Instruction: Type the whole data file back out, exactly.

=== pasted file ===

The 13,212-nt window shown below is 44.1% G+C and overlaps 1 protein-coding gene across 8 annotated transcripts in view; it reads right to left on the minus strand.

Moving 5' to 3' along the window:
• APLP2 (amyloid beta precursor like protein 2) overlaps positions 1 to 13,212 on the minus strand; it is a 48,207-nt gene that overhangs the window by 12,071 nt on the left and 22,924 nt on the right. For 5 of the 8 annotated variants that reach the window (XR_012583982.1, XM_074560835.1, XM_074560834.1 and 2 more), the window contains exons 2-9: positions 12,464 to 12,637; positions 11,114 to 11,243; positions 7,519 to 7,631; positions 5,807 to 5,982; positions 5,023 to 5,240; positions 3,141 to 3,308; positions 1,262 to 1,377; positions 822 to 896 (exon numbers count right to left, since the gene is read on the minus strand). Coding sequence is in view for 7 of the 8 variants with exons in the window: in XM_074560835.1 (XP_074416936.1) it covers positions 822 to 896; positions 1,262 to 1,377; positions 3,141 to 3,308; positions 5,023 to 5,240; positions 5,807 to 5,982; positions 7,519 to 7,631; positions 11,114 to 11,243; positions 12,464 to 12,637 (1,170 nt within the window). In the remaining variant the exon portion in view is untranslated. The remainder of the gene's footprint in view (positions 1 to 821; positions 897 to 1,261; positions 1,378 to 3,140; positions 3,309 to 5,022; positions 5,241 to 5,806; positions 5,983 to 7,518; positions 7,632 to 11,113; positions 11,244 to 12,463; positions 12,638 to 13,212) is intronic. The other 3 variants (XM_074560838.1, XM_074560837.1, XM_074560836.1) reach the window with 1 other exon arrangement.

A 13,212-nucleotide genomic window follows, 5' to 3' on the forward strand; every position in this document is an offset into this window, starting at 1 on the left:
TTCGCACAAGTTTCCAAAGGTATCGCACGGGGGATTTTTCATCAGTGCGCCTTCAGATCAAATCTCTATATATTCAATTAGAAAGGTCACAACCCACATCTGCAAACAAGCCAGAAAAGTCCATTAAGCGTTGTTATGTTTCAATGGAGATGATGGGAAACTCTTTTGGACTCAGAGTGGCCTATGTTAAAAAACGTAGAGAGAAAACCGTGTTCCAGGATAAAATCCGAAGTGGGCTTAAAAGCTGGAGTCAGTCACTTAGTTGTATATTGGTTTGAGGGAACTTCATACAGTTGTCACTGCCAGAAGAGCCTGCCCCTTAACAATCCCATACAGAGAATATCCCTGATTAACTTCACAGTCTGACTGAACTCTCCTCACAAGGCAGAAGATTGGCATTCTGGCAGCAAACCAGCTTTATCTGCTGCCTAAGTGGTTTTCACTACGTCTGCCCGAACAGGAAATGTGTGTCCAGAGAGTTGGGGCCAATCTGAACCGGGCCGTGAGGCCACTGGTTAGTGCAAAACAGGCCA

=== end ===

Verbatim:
The 13,212-nt window shown below is 44.1% G+C and overlaps 1 protein-coding gene across 8 annotated transcripts in view; it reads right to left on the minus strand.

Moving 5' to 3' along the window:
• APLP2 (amyloid beta precursor like protein 2) overlaps positions 1 to 13,212 on the minus strand; it is a 48,207-nt gene that overhangs the window by 12,071 nt on the left and 22,924 nt on the right. For 5 of the 8 annotated variants that reach the window (XR_012583982.1, XM_074560835.1, XM_074560834.1 and 2 more), the window contains exons 2-9: positions 12,464 to 12,637; positions 11,114 to 11,243; positions 7,519 to 7,631; positions 5,807 to 5,982; positions 5,023 to 5,240; positions 3,141 to 3,308; positions 1,262 to 1,377; positions 822 to 896 (exon numbers count right to left, since the gene is read on the minus strand). Coding sequence is in view for 7 of the 8 variants with exons in the window: in XM_074560835.1 (XP_074416936.1) it covers positions 822 to 896; positions 1,262 to 1,377; positions 3,141 to 3,308; positions 5,023 to 5,240; positions 5,807 to 5,982; positions 7,519 to 7,631; positions 11,114 to 11,243; positions 12,464 to 12,637 (1,170 nt within the window). In the remaining variant the exon portion in view is untranslated. The remainder of the gene's footprint in view (positions 1 to 821; positions 897 to 1,261; positions 1,378 to 3,140; positions 3,309 to 5,022; positions 5,241 to 5,806; positions 5,983 to 7,518; positions 7,632 to 11,113; positions 11,244 to 12,463; positions 12,638 to 13,212) is intronic. The other 3 variants (XM_074560838.1, XM_074560837.1, XM_074560836.1) reach the window with 1 other exon arrangement.

A 13,212-nucleotide genomic window follows, 5' to 3' on the forward strand; every position in this document is an offset into this window, starting at 1 on the left:
TTCGCACAAGTTTCCAAAGGTATCGCACGGGGGATTTTTCATCAGTGCGCCTTCAGATCAAATCTCTATATATTCAATTAGAAAGGTCACAACCCACATCTGCAAACAAGCCAGAAAAGTCCATTAAGCGTTGTTATGTTTCAATGGAGATGATGGGAAACTCTTTTGGACTCAGAGTGGCCTATGTTAAAAAACGTAGAGAGAAAACCGTGTTCCAGGATAAAATCCGAAGTGGGCTTAAAAGCTGGAGTCAGTCACTTAGTTGTATATTGGTTTGAGGGAACTTCATACAGTTGTCACTGCCAGAAGAGCCTGCCCCTTAACAATCCCATACAGAGAATATCCCTGATTAACTTCACAGTCTGACTGAACTCTCCTCACAAGGCAGAAGATTGGCATTCTGGCAGCAAACCAGCTTTATCTGCTGCCTAAGTGGTTTTCACTACGTCTGCCCGAACAGGAAATGTGTGTCCAGAGAGTTGGGGCCAATCTGAACCGGGCCGTGAGGCCACTGGTTAGTGCAAAACAGGCCA